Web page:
I doubt that the self-same kind of content possessed by a conscious perceptual experience, say, could be possessed independently of consciousness; such content seems essentially conscious, shot through with subjectivity. This is because of the Janus-faced character of conscious content: it involves presence to the subject, and hence a subjective point of view. Remove the inward-looking face and you remove something integral—what the world seems like to the subject.
If we ask what the content of a word is, the content of that word has to be the content for some conscious agent; how that conscious agent is understanding the word.
In reading Carrier’s critique of my book we find, in his response to the argument from intentionality, terms being used that make sense to me from the point of view of my life as a conscious subject, but I am not at all sure what to make of them when we start thinking of them as elements in the life of something that is not conscious. Consider the following:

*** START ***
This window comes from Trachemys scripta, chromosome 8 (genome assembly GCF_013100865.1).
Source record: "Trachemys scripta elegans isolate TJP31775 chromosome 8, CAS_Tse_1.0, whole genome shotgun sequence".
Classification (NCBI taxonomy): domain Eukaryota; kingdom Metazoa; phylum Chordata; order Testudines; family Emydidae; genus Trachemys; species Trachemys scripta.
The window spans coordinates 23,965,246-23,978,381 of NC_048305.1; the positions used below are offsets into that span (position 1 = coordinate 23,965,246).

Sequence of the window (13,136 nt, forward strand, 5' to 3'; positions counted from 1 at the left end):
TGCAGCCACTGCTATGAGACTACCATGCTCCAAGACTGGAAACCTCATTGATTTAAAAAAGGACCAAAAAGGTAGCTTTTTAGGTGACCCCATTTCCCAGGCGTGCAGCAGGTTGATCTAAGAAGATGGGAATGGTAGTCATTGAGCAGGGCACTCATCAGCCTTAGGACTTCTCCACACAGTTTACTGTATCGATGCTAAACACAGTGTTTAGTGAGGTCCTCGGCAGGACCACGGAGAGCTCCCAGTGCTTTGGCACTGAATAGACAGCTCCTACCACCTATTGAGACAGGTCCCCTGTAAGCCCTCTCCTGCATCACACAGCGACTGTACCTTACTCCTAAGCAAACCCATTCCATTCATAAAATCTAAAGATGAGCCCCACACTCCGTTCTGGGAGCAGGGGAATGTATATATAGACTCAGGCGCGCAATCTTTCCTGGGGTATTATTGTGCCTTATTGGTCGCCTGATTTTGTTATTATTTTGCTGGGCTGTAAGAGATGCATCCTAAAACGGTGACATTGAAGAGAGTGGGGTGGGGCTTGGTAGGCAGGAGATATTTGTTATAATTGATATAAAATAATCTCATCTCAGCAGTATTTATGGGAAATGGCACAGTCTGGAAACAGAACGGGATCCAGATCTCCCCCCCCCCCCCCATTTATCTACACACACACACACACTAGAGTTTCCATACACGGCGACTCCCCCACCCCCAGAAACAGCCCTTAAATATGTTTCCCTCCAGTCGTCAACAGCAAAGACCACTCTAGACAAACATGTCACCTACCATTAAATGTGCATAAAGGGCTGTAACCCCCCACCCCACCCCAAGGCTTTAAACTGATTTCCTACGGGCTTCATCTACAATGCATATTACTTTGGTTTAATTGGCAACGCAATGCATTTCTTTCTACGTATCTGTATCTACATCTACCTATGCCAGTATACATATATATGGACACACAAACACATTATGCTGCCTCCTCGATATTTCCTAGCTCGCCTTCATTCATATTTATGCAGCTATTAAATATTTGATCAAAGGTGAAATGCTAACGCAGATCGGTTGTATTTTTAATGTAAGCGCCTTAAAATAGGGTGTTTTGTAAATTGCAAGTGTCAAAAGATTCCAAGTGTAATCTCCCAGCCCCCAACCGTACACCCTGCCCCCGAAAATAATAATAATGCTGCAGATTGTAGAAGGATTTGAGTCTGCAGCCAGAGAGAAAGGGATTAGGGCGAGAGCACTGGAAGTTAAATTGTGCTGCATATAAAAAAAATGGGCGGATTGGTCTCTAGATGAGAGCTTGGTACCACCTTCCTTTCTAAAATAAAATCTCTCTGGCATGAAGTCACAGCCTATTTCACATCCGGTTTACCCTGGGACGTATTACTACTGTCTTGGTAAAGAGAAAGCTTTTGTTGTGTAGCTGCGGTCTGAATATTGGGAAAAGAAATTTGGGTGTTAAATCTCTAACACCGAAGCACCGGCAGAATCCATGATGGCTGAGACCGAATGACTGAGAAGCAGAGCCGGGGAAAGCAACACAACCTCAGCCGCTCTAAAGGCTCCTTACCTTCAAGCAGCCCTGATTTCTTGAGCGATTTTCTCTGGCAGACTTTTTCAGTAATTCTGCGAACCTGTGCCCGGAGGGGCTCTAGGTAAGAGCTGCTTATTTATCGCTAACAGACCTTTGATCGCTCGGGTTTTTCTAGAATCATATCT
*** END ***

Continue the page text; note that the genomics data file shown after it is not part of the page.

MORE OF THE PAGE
Returning to my earlier definition of aboutness, as long as we can know that "element A of model B is hypothesized to correspond to real item C in the universe" we have intentionality, we have a thought that is about a thing.
Because the verbal link that alone completely establishes aboutness--the fact of being "hypothesized"--is something that many purely mechanical computers do…
Language is a tool--it is a convention invented by humans. Reality does not tell us what a word means. We decide what aspects of reality a word will refer to. Emphasis here: we decide. We create the meaning for words however we want. The universe has nothing to do with it--except in the trivial sense that we (as computational machines) are a part of the universe.
Now simply consider the words, hypothesize and decide that he uses in these
I think I know what it means to decide something as a conscious agent. I am aware of choice 1 and choice 2, I deliberate about it, and then consciously choose 1 as opposed to 2, or vice versa. All of this requires that I be a conscious agent who knows what my thoughts are about. That is why I have been rather puzzled by Carrier’s explaining intentionality in terms like these; such terms mean something to me only if we know what our thoughts are about. The same thing goes for hypothesizing. I can form a hypothesis (such as, all the houses in this subdivision were built by the same builder) just in case I know what the terms of the hypothesis mean, in other words, only if I already possess intentionality. That is what these terms mean to me, and unless I’m really confused, this is what those terms mean to most people.